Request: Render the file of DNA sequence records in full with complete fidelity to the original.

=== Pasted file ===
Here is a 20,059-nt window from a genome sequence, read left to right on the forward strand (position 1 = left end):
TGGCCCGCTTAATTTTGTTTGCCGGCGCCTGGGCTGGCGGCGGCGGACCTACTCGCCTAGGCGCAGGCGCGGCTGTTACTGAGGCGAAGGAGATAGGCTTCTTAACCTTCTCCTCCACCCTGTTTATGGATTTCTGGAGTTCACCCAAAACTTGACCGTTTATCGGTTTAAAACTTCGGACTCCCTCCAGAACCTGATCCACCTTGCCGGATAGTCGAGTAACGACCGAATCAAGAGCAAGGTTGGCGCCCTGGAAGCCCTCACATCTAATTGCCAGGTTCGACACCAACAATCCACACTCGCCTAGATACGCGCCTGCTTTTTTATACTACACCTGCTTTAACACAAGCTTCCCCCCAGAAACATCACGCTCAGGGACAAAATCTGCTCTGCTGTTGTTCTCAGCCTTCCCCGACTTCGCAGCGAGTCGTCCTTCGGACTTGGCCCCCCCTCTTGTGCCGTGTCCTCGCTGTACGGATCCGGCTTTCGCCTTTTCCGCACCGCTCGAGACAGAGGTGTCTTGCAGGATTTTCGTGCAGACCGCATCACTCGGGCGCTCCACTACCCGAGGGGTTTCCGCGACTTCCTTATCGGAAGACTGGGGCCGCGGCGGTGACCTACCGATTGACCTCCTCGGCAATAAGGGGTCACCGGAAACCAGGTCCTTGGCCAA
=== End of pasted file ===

Here is a 20,059-nt window from a genome sequence, read left to right on the forward strand (position 1 = left end):
TGGCCCGCTTAATTTTGTTTGCCGGCGCCTGGGCTGGCGGCGGCGGACCTACTCGCCTAGGCGCAGGCGCGGCTGTTACTGAGGCGAAGGAGATAGGCTTCTTAACCTTCTCCTCCACCCTGTTTATGGATTTCTGGAGTTCACCCAAAACTTGACCGTTTATCGGTTTAAAACTTCGGACTCCCTCCAGAACCTGATCCACCTTGCCGGATAGTCGAGTAACGACCGAATCAAGAGCAAGGTTGGCGCCCTGGAAGCCCTCACATCTAATTGCCAGGTTCGACACCAACAATCCACACTCGCCTAGATACGCGCCTGCTTTTTTATACTACACCTGCTTTAACACAAGCTTCCCCCCAGAAACATCACGCTCAGGGACAAAATCTGCTCTGCTGTTGTTCTCAGCCTTCCCCGACTTCGCAGCGAGTCGTCCTTCGGACTTGGCCCCCCCTCTTGTGCCGTGTCCTCGCTGTACGGATCCGGCTTTCGCCTTTTCCGCACCGCTCGAGACAGAGGTGTCTTGCAGGATTTTCGTGCAGACCGCATCACTCGGGCGCTCCACTACCCGAGGGGTTTCCGCGACTTCCTTATCGGAAGACTGGGGCCGCGGCGGTGACCTACCGATTGACCTCCTCGGCAATAAGGGGTCACCGGAAACCAGGTCCTTGGCCAA